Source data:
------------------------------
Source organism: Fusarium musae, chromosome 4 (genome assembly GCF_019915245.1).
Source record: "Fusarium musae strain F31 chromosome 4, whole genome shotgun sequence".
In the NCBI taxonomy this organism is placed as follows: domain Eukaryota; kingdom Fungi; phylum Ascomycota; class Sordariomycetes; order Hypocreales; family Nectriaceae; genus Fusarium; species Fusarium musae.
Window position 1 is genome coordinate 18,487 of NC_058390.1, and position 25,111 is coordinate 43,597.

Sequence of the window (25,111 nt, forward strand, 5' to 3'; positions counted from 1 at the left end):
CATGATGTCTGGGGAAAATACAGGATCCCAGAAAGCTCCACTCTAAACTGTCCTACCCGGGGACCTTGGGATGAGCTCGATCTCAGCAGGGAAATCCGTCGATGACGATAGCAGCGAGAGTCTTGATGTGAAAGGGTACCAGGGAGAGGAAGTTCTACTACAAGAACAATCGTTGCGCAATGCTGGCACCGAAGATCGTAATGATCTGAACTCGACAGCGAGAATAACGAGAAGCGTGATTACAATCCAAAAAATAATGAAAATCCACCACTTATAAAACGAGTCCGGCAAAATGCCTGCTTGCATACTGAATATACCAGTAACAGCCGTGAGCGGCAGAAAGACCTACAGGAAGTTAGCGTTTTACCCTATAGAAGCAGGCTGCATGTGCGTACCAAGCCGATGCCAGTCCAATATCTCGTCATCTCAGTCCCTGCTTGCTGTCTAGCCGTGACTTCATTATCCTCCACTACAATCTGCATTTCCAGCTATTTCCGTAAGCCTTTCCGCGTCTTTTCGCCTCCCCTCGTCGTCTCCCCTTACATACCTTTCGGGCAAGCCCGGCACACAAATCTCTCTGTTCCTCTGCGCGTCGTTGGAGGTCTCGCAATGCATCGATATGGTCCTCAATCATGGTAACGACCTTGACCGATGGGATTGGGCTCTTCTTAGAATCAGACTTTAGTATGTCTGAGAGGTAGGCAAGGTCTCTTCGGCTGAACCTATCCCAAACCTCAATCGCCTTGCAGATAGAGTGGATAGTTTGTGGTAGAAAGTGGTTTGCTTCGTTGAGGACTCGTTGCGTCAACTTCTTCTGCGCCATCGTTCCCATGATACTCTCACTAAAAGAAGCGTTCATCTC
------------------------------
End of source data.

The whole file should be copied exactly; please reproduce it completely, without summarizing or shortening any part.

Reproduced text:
Source organism: Fusarium musae, chromosome 4 (genome assembly GCF_019915245.1).
Source record: "Fusarium musae strain F31 chromosome 4, whole genome shotgun sequence".
In the NCBI taxonomy this organism is placed as follows: domain Eukaryota; kingdom Fungi; phylum Ascomycota; class Sordariomycetes; order Hypocreales; family Nectriaceae; genus Fusarium; species Fusarium musae.
Window position 1 is genome coordinate 18,487 of NC_058390.1, and position 25,111 is coordinate 43,597.

Sequence of the window (25,111 nt, forward strand, 5' to 3'; positions counted from 1 at the left end):
CATGATGTCTGGGGAAAATACAGGATCCCAGAAAGCTCCACTCTAAACTGTCCTACCCGGGGACCTTGGGATGAGCTCGATCTCAGCAGGGAAATCCGTCGATGACGATAGCAGCGAGAGTCTTGATGTGAAAGGGTACCAGGGAGAGGAAGTTCTACTACAAGAACAATCGTTGCGCAATGCTGGCACCGAAGATCGTAATGATCTGAACTCGACAGCGAGAATAACGAGAAGCGTGATTACAATCCAAAAAATAATGAAAATCCACCACTTATAAAACGAGTCCGGCAAAATGCCTGCTTGCATACTGAATATACCAGTAACAGCCGTGAGCGGCAGAAAGACCTACAGGAAGTTAGCGTTTTACCCTATAGAAGCAGGCTGCATGTGCGTACCAAGCCGATGCCAGTCCAATATCTCGTCATCTCAGTCCCTGCTTGCTGTCTAGCCGTGACTTCATTATCCTCCACTACAATCTGCATTTCCAGCTATTTCCGTAAGCCTTTCCGCGTCTTTTCGCCTCCCCTCGTCGTCTCCCCTTACATACCTTTCGGGCAAGCCCGGCACACAAATCTCTCTGTTCCTCTGCGCGTCGTTGGAGGTCTCGCAATGCATCGATATGGTCCTCAATCATGGTAACGACCTTGACCGATGGGATTGGGCTCTTCTTAGAATCAGACTTTAGTATGTCTGAGAGGTAGGCAAGGTCTCTTCGGCTGAACCTATCCCAAACCTCAATCGCCTTGCAGATAGAGTGGATAGTTTGTGGTAGAAAGTGGTTTGCTTCGTTGAGGACTCGTTGCGTCAACTTCTTCTGCGCCATCGTTCCCATGATACTCTCACTAAAAGAAGCGTTCATCTC